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01.12.2017 | Methodology | Ausgabe 1/2017 Open Access

Malaria Journal 1/2017

A novel model fitted to multiple life stages of malaria for assessing efficacy of transmission-blocking interventions

Malaria Journal > Ausgabe 1/2017
Ellie Sherrard-Smith, Thomas S. Churcher, Leanna M. Upton, Katarzyna A. Sala, Sara E. Zakutansky, Hannah C. Slater, Andrew M. Blagborough, Michael Betancourt
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Electronic supplementary material

The online version of this article (doi:10.​1186/​s12936-017-1782-3) contains supplementary material, which is available to authorized users.



Transmission-blocking interventions (TBIs) aim to eliminate malaria by reducing transmission of the parasite between the host and the invertebrate vector. TBIs include transmission-blocking drugs and vaccines that, when given to humans, are taken up by mosquitoes and inhibit parasitic development within the vector. Accurate methodologies are key to assess TBI efficacy to ensure that only the most potent candidates progress to expensive and time-consuming clinical trials. Measuring intervention efficacy can be problematic because there is substantial variation in the number of parasites in both the host and vector populations, which can impact transmission even in laboratory settings.


A statistically robust empirical method is introduced for estimating intervention efficacy from standardised population assay experiments. This method will be more reliable than simple summary statistics as it captures changes in parasite density in different life-stages. It also allows efficacy estimates at a finer resolution than previous methods enabling the impact of the intervention over successive generations to be tracked. A major advantage of the new methodology is that it makes no assumptions on the population dynamics of infection. This enables both host-to-vector and vector-to-host transmission to be density-dependent (or other) processes and generates easy-to-understand estimates of intervention efficacy.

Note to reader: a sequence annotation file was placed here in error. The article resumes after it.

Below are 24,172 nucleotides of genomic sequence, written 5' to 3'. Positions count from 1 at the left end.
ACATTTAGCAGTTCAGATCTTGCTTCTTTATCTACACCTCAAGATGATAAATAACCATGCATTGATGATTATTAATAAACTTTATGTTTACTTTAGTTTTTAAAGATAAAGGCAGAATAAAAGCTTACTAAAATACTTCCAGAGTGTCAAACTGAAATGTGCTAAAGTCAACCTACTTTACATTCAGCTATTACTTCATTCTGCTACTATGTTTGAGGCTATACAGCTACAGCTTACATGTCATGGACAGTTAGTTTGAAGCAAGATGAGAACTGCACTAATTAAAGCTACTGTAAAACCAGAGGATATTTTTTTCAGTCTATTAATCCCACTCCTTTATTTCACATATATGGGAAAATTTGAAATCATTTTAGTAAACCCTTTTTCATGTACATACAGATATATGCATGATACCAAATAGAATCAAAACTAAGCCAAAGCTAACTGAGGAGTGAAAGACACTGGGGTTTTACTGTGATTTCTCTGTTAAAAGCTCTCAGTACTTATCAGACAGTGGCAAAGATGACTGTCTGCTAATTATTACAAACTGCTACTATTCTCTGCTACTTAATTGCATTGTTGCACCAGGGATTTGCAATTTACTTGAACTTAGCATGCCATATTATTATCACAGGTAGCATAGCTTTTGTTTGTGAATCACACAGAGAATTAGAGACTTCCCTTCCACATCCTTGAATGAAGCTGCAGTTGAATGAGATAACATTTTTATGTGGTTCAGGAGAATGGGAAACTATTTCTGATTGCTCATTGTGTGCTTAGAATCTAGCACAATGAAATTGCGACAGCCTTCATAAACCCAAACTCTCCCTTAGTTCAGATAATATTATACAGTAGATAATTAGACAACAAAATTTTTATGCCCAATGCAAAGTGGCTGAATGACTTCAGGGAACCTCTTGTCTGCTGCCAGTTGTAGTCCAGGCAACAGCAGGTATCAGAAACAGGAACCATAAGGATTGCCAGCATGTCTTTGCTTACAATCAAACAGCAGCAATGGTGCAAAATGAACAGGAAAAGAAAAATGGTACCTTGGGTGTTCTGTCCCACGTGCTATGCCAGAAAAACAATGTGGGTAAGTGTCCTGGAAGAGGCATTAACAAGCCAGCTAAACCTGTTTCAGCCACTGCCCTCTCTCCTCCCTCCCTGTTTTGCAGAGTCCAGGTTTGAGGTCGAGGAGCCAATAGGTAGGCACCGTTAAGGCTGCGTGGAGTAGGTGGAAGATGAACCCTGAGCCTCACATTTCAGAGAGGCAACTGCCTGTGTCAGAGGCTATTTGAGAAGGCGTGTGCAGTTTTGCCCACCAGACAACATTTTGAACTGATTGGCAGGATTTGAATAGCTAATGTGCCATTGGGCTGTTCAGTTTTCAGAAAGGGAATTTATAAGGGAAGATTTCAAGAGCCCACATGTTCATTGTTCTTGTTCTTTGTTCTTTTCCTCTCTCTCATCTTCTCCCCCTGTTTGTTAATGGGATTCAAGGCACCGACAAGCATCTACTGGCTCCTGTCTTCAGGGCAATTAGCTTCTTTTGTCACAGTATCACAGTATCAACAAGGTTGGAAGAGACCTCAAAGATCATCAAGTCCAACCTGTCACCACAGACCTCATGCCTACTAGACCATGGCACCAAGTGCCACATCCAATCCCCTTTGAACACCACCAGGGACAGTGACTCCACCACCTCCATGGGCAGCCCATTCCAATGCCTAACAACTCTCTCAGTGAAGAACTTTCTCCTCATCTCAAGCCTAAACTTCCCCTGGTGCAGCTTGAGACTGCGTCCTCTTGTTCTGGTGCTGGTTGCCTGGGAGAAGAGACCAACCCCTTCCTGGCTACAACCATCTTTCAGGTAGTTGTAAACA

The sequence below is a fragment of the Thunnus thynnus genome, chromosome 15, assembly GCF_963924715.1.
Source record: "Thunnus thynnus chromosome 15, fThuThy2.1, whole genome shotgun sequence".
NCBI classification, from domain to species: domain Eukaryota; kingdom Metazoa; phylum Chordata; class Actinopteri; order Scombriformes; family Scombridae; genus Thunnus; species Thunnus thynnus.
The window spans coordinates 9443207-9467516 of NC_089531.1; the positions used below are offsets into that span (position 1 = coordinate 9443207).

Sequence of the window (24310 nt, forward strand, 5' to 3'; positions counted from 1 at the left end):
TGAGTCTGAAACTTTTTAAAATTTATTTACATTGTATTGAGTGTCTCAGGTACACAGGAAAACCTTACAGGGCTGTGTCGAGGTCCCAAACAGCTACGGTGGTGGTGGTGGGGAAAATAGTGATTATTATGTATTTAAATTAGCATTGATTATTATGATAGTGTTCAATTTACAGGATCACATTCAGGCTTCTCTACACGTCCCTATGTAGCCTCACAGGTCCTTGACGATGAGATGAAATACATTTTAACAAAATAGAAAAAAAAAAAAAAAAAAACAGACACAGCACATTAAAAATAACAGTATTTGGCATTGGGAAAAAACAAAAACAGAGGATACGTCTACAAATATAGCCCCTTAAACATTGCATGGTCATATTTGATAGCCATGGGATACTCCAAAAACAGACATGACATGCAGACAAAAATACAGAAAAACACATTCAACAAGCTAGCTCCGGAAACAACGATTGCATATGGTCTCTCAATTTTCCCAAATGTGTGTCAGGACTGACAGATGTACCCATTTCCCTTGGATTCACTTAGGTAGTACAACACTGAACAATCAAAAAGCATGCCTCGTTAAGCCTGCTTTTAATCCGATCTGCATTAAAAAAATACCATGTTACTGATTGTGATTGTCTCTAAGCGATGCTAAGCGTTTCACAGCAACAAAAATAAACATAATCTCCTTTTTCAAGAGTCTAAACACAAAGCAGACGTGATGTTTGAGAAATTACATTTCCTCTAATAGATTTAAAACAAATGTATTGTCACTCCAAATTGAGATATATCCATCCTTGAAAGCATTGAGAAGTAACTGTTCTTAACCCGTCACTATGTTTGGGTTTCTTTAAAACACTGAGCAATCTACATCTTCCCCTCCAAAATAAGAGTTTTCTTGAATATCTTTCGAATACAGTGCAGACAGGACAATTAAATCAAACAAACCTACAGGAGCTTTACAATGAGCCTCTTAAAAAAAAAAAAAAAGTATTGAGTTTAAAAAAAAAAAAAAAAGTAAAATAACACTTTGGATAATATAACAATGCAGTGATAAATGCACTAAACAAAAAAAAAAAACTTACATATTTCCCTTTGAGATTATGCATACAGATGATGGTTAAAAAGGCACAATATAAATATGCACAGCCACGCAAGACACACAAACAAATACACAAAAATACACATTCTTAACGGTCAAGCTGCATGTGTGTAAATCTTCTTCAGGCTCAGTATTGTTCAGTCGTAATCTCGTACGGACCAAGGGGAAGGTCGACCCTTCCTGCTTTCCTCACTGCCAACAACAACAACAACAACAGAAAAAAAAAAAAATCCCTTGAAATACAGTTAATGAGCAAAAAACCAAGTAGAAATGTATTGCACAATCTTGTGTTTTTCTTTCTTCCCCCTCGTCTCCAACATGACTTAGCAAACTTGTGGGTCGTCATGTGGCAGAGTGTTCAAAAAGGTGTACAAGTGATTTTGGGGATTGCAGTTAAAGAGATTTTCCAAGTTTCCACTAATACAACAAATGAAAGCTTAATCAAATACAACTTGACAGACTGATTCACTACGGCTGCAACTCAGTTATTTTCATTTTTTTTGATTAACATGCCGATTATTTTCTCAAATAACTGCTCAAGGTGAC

This method increases the precision of intervention efficacy estimates and demonstrates that relying on changes in infection prevalence (the proportion of infected hosts) alone may be insufficient to capture the impact of TBIs, which also suppress parasite density in secondarily infected hosts.


The method indicates that potentially useful, partially effective TBIs may require multiple infection cycles before substantial reductions in prevalence are observed, despite more rapidly suppressing parasite density. Accurate models to quantify efficacy will have important implications for understanding how TBI candidates might perform in field situations and how they should be evaluated in clinical trials.
Additional file 1. A comprehensive statistical description of the probabilistic Bayesian model.
Additional file 2. A collection of files containing the original data in list format (Additional file 2.1), a ‘how to’ R script (Additional file 2.2) to apply the Bayesian model to DFA multi-generational data in RStan (Additional file 2.1 can be used as an example). The probabilistic Bayesian model code (Additional file 2.3) and the data (Additional file 2.1) used in Blagborough et al. [ 12] are supplied together with functions (Additional file 2.4) to help assess the model output (Additional file 2.5).
Additional file 3. The parameter estimates and the alternative efficacy measure using infection probabilities. Table 2.1 The table of parameter estimates and estimated mean values for the posterior predictive data in the model. Table 2.2 The ‘infection reduction’ efficacy \(E^{R}_{i,m}\) is calculated as the difference between the summed mean π V and mean π P for controls compared to treatment arms for each transmission cycle i and biting rate m. The efficacy impact that can be attributed to π V is shown.
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